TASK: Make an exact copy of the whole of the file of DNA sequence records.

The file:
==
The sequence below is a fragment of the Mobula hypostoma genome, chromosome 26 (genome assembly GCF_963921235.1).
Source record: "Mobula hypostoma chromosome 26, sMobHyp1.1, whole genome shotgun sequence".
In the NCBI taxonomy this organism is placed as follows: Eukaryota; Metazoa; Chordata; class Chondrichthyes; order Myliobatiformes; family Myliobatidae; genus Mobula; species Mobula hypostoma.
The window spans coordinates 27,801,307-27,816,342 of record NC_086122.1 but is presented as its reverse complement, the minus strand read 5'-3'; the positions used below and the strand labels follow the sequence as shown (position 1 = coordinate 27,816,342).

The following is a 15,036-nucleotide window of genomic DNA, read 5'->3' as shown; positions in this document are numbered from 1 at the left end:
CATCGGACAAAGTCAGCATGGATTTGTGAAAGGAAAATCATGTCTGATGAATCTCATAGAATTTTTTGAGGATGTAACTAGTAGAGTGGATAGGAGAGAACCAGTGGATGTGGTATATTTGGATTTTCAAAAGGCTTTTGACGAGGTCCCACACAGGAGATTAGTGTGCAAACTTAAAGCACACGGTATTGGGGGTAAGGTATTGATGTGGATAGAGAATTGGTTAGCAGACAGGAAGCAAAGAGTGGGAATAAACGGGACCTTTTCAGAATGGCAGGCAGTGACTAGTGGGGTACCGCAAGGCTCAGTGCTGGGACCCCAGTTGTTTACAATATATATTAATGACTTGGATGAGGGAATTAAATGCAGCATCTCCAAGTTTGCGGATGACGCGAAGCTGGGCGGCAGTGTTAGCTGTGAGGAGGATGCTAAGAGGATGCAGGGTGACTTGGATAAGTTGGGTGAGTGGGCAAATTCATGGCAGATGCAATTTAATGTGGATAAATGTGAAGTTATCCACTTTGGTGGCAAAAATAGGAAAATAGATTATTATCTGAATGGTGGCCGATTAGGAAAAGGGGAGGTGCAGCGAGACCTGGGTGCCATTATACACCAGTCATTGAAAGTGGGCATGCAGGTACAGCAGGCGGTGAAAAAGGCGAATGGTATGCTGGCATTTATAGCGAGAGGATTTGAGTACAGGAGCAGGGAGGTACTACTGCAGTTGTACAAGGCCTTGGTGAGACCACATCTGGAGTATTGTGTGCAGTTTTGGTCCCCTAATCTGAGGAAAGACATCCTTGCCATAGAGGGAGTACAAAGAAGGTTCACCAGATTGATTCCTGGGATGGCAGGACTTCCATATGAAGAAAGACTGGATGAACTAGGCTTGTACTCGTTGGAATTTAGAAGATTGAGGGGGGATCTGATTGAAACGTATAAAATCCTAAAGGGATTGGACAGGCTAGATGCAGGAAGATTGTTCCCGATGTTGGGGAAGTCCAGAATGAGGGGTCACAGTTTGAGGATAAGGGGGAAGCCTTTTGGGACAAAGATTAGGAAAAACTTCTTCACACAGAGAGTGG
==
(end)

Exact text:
The sequence below is a fragment of the Mobula hypostoma genome, chromosome 26 (genome assembly GCF_963921235.1).
Source record: "Mobula hypostoma chromosome 26, sMobHyp1.1, whole genome shotgun sequence".
In the NCBI taxonomy this organism is placed as follows: Eukaryota; Metazoa; Chordata; class Chondrichthyes; order Myliobatiformes; family Myliobatidae; genus Mobula; species Mobula hypostoma.
The window spans coordinates 27,801,307-27,816,342 of record NC_086122.1 but is presented as its reverse complement, the minus strand read 5'-3'; the positions used below and the strand labels follow the sequence as shown (position 1 = coordinate 27,816,342).

The following is a 15,036-nucleotide window of genomic DNA, read 5'->3' as shown; positions in this document are numbered from 1 at the left end:
CATCGGACAAAGTCAGCATGGATTTGTGAAAGGAAAATCATGTCTGATGAATCTCATAGAATTTTTTGAGGATGTAACTAGTAGAGTGGATAGGAGAGAACCAGTGGATGTGGTATATTTGGATTTTCAAAAGGCTTTTGACGAGGTCCCACACAGGAGATTAGTGTGCAAACTTAAAGCACACGGTATTGGGGGTAAGGTATTGATGTGGATAGAGAATTGGTTAGCAGACAGGAAGCAAAGAGTGGGAATAAACGGGACCTTTTCAGAATGGCAGGCAGTGACTAGTGGGGTACCGCAAGGCTCAGTGCTGGGACCCCAGTTGTTTACAATATATATTAATGACTTGGATGAGGGAATTAAATGCAGCATCTCCAAGTTTGCGGATGACGCGAAGCTGGGCGGCAGTGTTAGCTGTGAGGAGGATGCTAAGAGGATGCAGGGTGACTTGGATAAGTTGGGTGAGTGGGCAAATTCATGGCAGATGCAATTTAATGTGGATAAATGTGAAGTTATCCACTTTGGTGGCAAAAATAGGAAAATAGATTATTATCTGAATGGTGGCCGATTAGGAAAAGGGGAGGTGCAGCGAGACCTGGGTGCCATTATACACCAGTCATTGAAAGTGGGCATGCAGGTACAGCAGGCGGTGAAAAAGGCGAATGGTATGCTGGCATTTATAGCGAGAGGATTTGAGTACAGGAGCAGGGAGGTACTACTGCAGTTGTACAAGGCCTTGGTGAGACCACATCTGGAGTATTGTGTGCAGTTTTGGTCCCCTAATCTGAGGAAAGACATCCTTGCCATAGAGGGAGTACAAAGAAGGTTCACCAGATTGATTCCTGGGATGGCAGGACTTCCATATGAAGAAAGACTGGATGAACTAGGCTTGTACTCGTTGGAATTTAGAAGATTGAGGGGGGATCTGATTGAAACGTATAAAATCCTAAAGGGATTGGACAGGCTAGATGCAGGAAGATTGTTCCCGATGTTGGGGAAGTCCAGAATGAGGGGTCACAGTTTGAGGATAAGGGGGAAGCCTTTTGGGACAAAGATTAGGAAAAACTTCTTCACACAGAGAGTGG